While local businesses struggle to survive, some are going the extra mile to help those who suddenly find themselves unable to put food on the table.
Some food-service workers laid off due to restaurant closures or unable to work due to self-quarantine are getting free meals from their employer — and also from the public.
Dave Craggs, chef partner at Ferris’ Oyster Bar, Ferris’ Grill and Perro Negro, has pledged to donate a meal a day — for as long as he can — to all his laid-off staff.
His three restaurants, like thousands across B.C., have been closed to dine-in business. This has idled all of his front of house staff for the near future.
The speed of the closures and the sudden drop in customers meant that he had perishable food on hand.
Some establishments chose to close and donate their produce and dairy products to food banks before they spoiled.
Craggs, however, decided he would cook a meal a day for his staff of 50 for as long as he can with his existing food supply. He is hoping to inspire others to help other beleaguered employees in the restaurant industry.
“My hope is that others will join in a bigger movement to help many others out of work in the hospitality industry,” said Craggs, a 35-year restaurant-industry veteran.
His generosity is not lost on Matilve Ponce-Caron, a server at one of his restaurants.
“I am new to the family, after recently moving here from Vancouver last August,” said Ponce-Caron. “So, it really surprised me when he revealed his plan. It is phenomenal actually, a really helpful gesture.”
She said that despite having to use the same list of ingredients, Craggs has managed to make the meals different every day, so laid-off employees don’t feel as though they are eating the same thing over and over.
The public can also pitch in to help, by purchasing — and donating — a single meal for $8 or a family meal for $24 on the restaurant’s Doordash online delivery menu. These meals are given to other Victoria service workers, who can request meals via email@example.com.
Rebecca Teskey, owner of Farm and Field Butchers, has also contributed to the initiative, donating meat for the meals.
“The virus hit really fast and in less than two weeks, everything has changed,” said Teskey, owner of the downtown business. “With all the restaurant workers out of a job, we wanted to pitch in and do what we can for them.”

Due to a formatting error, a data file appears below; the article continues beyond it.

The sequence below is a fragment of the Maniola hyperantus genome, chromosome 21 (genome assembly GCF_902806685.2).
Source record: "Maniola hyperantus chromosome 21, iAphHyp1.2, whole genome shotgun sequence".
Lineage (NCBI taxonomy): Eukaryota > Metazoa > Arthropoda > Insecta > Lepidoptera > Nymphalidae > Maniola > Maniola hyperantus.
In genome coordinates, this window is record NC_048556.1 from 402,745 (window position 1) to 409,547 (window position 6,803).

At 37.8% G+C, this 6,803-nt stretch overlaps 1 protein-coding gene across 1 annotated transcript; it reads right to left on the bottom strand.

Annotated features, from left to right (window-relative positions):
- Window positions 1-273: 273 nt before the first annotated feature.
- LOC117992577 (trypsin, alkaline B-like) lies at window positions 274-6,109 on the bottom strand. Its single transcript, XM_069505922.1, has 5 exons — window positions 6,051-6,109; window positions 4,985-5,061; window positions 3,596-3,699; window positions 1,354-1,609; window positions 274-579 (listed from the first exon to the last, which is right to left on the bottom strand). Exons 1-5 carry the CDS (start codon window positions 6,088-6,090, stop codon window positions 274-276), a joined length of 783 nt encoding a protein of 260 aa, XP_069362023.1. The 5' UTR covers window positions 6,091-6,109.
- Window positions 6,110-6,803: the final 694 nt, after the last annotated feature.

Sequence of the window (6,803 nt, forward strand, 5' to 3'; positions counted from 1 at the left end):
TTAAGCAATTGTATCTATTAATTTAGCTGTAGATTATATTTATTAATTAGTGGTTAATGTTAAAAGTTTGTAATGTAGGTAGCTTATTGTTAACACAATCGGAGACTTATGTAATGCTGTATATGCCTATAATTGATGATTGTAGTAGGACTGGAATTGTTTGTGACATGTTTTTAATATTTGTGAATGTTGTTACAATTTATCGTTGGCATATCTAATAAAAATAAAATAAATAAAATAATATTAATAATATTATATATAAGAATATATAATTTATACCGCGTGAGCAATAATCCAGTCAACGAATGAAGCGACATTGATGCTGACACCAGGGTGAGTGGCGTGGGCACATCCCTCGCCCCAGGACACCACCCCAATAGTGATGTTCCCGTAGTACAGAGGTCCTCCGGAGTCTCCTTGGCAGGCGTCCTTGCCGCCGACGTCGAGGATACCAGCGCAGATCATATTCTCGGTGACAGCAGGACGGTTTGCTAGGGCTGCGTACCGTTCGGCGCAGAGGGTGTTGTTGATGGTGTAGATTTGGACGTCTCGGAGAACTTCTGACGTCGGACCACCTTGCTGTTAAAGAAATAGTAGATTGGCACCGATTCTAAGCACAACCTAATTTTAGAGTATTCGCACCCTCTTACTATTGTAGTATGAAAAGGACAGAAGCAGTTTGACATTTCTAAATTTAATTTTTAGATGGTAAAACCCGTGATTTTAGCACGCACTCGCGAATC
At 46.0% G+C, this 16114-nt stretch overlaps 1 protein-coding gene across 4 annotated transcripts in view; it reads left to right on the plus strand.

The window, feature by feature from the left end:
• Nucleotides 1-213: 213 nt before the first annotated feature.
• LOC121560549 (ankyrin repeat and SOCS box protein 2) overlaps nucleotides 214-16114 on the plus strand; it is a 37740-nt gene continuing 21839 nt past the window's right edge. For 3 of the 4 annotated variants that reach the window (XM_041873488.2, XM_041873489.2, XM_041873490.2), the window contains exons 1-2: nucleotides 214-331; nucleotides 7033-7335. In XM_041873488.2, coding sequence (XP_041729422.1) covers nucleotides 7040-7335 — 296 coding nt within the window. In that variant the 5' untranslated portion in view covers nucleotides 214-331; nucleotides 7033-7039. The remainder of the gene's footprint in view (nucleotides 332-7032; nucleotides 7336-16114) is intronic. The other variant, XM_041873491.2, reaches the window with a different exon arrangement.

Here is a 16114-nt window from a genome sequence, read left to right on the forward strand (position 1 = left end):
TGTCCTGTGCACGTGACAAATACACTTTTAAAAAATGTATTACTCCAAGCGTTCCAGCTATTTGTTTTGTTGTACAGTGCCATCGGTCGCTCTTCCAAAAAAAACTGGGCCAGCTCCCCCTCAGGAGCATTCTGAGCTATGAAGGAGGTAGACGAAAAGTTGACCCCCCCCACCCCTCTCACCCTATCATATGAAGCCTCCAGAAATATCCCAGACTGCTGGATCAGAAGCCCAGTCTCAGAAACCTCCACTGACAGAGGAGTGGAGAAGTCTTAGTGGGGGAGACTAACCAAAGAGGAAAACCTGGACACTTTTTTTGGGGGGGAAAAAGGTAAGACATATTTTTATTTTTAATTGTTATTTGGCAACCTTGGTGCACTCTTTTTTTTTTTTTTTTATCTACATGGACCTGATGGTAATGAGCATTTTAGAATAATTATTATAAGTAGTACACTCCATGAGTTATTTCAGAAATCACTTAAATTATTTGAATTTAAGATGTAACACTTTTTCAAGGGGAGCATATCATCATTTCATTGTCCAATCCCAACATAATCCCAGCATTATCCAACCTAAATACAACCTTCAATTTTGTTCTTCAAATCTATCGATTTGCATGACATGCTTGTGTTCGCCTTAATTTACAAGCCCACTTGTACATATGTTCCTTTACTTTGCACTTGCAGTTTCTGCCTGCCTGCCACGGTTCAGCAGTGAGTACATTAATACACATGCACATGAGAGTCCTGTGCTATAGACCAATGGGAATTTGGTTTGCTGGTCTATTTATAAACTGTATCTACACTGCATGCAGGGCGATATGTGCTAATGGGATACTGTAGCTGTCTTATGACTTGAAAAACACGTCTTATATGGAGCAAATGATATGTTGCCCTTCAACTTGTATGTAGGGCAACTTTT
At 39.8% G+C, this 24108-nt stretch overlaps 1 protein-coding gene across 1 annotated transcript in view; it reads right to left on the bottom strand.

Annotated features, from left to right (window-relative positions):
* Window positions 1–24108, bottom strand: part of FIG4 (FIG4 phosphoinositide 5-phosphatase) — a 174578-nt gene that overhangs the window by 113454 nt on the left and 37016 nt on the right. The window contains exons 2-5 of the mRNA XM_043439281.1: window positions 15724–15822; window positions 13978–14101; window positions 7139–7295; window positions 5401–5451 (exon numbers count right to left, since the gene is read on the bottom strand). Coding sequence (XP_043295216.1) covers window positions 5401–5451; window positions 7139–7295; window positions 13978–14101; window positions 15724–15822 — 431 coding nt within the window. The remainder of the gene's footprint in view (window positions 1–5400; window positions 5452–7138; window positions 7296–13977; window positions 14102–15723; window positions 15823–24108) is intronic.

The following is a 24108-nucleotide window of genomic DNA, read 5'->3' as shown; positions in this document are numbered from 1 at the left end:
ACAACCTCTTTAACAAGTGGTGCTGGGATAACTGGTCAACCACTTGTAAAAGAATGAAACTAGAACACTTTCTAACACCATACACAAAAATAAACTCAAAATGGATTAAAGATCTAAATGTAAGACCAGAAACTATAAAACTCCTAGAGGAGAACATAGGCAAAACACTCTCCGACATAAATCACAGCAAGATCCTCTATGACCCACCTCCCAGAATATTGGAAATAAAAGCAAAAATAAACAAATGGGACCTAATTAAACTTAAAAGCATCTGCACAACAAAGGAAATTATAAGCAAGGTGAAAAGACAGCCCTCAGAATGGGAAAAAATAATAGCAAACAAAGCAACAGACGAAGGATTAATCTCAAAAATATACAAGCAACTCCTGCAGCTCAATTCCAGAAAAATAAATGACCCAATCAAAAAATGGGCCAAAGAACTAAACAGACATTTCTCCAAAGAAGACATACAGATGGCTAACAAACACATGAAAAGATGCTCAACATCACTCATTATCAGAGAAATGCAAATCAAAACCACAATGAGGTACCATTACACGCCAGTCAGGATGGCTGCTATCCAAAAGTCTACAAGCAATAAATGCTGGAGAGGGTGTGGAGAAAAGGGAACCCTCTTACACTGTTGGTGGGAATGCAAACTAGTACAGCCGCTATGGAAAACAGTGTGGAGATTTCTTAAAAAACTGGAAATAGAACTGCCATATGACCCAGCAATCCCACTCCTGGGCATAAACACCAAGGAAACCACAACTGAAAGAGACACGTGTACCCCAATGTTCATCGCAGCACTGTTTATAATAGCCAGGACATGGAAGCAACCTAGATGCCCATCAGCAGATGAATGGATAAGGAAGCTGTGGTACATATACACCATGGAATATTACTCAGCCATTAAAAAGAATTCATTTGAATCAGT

Even competitors are joining in and contributing what they can — with a promise to do more in the months ahead.
Laid-off staff at all three 10 Acres restaurants have been returning to the downtown location over the past few days to pick up a free bag of groceries as the restaurant clears out its perishable goods. That’s on top of produce the restaurant donated to Craggs for his meals.
“Despite being competitors, we have a good relationship,” said Marcelo Najarro, executive chef at the group of restaurants, which normally has close to 100 employees on the payroll.
“We are all in this together. We need to stick together and have each other’s backs.”
The group also owns 10 Acres Farm on McTavish Road in North Saanich that supplies fresh produce to the restaurants and is expected to begin selling to the public to offset falling revenue.
“It is our hope that the farm can sustain the company with the restaurants closed to sit-down business,” Najarro said.
The farm is currently supplying the last of the winter vegetables, such as winter squash. It also donates produce to a local food bank.
Thanks to favourable weather, Najarro said, the farm is about two weeks from harvesting its first crop of spring vegetables, including asparagus, kale, cauliflower, spring onions, beets, cilantro, sage and spinach, with most of the supply expected to be available in April.